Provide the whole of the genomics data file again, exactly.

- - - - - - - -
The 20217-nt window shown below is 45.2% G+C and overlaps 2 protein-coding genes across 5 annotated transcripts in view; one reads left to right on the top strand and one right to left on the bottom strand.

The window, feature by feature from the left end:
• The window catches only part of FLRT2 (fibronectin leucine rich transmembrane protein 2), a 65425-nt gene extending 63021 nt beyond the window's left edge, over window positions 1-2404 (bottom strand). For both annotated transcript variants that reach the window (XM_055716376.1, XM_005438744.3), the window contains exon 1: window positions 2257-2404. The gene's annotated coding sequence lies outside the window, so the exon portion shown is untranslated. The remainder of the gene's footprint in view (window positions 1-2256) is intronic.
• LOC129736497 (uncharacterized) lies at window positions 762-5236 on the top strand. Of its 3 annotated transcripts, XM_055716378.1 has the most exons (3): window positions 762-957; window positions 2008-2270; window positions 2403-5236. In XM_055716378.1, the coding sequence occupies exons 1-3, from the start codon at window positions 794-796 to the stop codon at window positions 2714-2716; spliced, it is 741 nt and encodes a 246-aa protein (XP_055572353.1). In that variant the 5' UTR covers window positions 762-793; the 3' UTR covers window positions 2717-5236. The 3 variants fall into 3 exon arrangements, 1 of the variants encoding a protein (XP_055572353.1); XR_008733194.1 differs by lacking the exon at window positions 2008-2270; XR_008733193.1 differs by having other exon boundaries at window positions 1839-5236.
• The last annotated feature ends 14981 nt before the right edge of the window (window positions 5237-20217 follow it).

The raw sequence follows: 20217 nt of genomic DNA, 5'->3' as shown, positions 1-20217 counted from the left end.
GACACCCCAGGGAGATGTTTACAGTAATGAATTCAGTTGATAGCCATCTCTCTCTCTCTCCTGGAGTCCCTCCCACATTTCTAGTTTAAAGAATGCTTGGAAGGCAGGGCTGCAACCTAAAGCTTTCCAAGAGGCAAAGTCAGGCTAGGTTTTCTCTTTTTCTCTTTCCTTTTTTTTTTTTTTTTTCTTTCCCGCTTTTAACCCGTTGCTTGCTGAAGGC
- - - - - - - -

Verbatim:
The 20217-nt window shown below is 45.2% G+C and overlaps 2 protein-coding genes across 5 annotated transcripts in view; one reads left to right on the top strand and one right to left on the bottom strand.

The window, feature by feature from the left end:
• The window catches only part of FLRT2 (fibronectin leucine rich transmembrane protein 2), a 65425-nt gene extending 63021 nt beyond the window's left edge, over window positions 1-2404 (bottom strand). For both annotated transcript variants that reach the window (XM_055716376.1, XM_005438744.3), the window contains exon 1: window positions 2257-2404. The gene's annotated coding sequence lies outside the window, so the exon portion shown is untranslated. The remainder of the gene's footprint in view (window positions 1-2256) is intronic.
• LOC129736497 (uncharacterized) lies at window positions 762-5236 on the top strand. Of its 3 annotated transcripts, XM_055716378.1 has the most exons (3): window positions 762-957; window positions 2008-2270; window positions 2403-5236. In XM_055716378.1, the coding sequence occupies exons 1-3, from the start codon at window positions 794-796 to the stop codon at window positions 2714-2716; spliced, it is 741 nt and encodes a 246-aa protein (XP_055572353.1). In that variant the 5' UTR covers window positions 762-793; the 3' UTR covers window positions 2717-5236. The 3 variants fall into 3 exon arrangements, 1 of the variants encoding a protein (XP_055572353.1); XR_008733194.1 differs by lacking the exon at window positions 2008-2270; XR_008733193.1 differs by having other exon boundaries at window positions 1839-5236.
• The last annotated feature ends 14981 nt before the right edge of the window (window positions 5237-20217 follow it).

The raw sequence follows: 20217 nt of genomic DNA, 5'->3' as shown, positions 1-20217 counted from the left end.
GACACCCCAGGGAGATGTTTACAGTAATGAATTCAGTTGATAGCCATCTCTCTCTCTCTCCTGGAGTCCCTCCCACATTTCTAGTTTAAAGAATGCTTGGAAGGCAGGGCTGCAACCTAAAGCTTTCCAAGAGGCAAAGTCAGGCTAGGTTTTCTCTTTTTCTCTTTCCTTTTTTTTTTTTTTTTTCTTTCCCGCTTTTAACCCGTTGCTTGCTGAAGGC